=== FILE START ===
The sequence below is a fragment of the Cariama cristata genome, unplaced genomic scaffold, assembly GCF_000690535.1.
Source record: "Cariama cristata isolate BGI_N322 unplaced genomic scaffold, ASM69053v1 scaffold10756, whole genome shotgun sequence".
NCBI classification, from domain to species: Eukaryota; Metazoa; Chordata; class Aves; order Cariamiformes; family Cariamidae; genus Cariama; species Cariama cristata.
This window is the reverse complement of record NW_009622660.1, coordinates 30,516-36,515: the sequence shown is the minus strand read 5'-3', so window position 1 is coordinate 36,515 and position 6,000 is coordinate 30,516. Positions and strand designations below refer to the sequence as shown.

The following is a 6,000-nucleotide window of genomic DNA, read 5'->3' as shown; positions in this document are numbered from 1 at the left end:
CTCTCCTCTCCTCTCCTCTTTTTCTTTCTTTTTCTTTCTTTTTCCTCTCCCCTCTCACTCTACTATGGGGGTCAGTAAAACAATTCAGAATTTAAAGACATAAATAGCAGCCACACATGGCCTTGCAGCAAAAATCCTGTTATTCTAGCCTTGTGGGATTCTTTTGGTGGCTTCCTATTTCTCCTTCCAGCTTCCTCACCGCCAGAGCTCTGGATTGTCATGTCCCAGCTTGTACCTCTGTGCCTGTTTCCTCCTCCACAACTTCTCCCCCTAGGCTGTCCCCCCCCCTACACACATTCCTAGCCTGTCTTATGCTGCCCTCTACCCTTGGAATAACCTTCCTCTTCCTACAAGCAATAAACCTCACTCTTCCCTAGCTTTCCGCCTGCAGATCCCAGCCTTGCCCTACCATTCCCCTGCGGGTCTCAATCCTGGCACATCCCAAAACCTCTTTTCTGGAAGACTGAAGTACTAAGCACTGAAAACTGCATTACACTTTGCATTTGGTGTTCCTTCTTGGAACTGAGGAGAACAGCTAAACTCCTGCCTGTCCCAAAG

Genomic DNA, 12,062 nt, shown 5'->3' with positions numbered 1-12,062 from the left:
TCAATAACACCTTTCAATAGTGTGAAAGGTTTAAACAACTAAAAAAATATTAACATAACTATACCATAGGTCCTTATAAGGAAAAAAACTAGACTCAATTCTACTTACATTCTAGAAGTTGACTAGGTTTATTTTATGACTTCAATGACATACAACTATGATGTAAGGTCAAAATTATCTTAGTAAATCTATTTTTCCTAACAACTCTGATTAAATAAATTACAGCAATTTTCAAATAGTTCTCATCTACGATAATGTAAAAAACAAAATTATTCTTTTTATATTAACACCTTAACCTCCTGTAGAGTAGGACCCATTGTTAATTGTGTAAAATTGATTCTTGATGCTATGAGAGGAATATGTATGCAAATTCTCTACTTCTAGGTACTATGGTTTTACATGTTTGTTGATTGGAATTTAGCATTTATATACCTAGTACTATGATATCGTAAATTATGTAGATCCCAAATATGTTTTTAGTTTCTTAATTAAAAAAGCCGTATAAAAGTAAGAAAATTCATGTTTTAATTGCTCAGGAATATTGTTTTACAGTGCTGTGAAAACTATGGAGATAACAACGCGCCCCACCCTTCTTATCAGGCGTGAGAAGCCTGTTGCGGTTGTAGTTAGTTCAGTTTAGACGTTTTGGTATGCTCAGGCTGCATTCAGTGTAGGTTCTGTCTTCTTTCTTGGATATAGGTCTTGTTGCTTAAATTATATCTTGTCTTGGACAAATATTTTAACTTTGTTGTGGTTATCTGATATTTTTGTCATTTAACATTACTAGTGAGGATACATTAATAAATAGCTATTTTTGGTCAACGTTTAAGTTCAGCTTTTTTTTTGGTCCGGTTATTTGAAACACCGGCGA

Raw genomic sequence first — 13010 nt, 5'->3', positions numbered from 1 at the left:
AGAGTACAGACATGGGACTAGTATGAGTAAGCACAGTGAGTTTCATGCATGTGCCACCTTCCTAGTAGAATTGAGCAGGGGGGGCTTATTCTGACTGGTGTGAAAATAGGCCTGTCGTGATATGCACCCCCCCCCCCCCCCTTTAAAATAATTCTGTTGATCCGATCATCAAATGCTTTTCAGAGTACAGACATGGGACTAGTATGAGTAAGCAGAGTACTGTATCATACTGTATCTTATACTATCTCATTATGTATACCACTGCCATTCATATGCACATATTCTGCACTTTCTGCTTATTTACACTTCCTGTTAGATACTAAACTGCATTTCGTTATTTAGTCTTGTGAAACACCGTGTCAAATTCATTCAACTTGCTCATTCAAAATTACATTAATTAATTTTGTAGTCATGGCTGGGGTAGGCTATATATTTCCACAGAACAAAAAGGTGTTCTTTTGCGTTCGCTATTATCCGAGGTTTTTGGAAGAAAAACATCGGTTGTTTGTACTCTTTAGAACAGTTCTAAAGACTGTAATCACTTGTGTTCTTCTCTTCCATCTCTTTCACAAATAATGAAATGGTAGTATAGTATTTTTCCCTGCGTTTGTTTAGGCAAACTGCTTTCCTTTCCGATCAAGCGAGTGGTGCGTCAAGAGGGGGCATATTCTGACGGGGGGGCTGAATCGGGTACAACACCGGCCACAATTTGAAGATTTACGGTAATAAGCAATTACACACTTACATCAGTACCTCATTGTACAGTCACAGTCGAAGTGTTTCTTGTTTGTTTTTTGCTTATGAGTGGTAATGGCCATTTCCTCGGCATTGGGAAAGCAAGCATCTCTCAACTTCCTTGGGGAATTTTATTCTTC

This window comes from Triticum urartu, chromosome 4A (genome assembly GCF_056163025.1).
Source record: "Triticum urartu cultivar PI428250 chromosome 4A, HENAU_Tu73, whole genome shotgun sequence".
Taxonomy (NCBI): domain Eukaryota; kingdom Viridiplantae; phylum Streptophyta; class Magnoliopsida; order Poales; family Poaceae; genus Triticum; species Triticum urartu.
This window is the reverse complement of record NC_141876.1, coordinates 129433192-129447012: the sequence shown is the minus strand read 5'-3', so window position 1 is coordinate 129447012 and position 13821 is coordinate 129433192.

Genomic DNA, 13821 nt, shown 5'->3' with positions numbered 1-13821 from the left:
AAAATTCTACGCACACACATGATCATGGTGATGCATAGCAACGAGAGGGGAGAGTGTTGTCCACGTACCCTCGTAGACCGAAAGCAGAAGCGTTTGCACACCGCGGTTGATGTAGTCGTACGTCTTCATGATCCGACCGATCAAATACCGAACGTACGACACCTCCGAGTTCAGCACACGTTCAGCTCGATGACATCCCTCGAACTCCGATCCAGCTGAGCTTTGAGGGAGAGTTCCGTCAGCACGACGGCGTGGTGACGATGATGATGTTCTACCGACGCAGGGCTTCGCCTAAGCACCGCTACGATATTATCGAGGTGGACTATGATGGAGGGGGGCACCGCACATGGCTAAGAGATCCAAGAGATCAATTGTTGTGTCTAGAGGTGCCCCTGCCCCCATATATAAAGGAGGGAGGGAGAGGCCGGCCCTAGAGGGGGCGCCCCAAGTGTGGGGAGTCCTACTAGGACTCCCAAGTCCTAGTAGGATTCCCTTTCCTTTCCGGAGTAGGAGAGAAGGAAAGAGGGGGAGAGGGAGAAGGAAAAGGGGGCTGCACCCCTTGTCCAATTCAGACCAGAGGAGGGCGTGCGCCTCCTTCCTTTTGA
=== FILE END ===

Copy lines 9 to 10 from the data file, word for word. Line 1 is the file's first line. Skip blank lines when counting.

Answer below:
Raw genomic sequence first — 13010 nt, 5'->3', positions numbered from 1 at the left:
AGAGTACAGACATGGGACTAGTATGAGTAAGCACAGTGAGTTTCATGCATGTGCCACCTTCCTAGTAGAATTGAGCAGGGGGGGCTTATTCTGACTGGTGTGAAAATAGGCCTGTCGTGATATGCACCCCCCCCCCCCCCCTTTAAAATAATTCTGTTGATCCGATCATCAAATGCTTTTCAGAGTACAGACATGGGACTAGTATGAGTAAGCAGAGTACTGTATCATACTGTATCTTATACTATCTCATTATGTATACCACTGCCATTCATATGCACATATTCTGCACTTTCTGCTTATTTACACTTCCTGTTAGATACTAAACTGCATTTCGTTATTTAGTCTTGTGAAACACCGTGTCAAATTCATTCAACTTGCTCATTCAAAATTACATTAATTAATTTTGTAGTCATGGCTGGGGTAGGCTATATATTTCCACAGAACAAAAAGGTGTTCTTTTGCGTTCGCTATTATCCGAGGTTTTTGGAAGAAAAACATCGGTTGTTTGTACTCTTTAGAACAGTTCTAAAGACTGTAATCACTTGTGTTCTTCTCTTCCATCTCTTTCACAAATAATGAAATGGTAGTATAGTATTTTTCCCTGCGTTTGTTTAGGCAAACTGCTTTCCTTTCCGATCAAGCGAGTGGTGCGTCAAGAGGGGGCATATTCTGACGGGGGGGCTGAATCGGGTACAACACCGGCCACAATTTGAAGATTTACGGTAATAAGCAATTACACACTTACATCAGTACCTCATTGTACAGTCACAGTCGAAGTGTTTCTTGTTTGTTTTTTGCTTATGAGTGGTAATGGCCATTTCCTCGGCATTGGGAAAGCAAGCATCTCTCAACTTCCTTGGGGAATTTTATTCTTC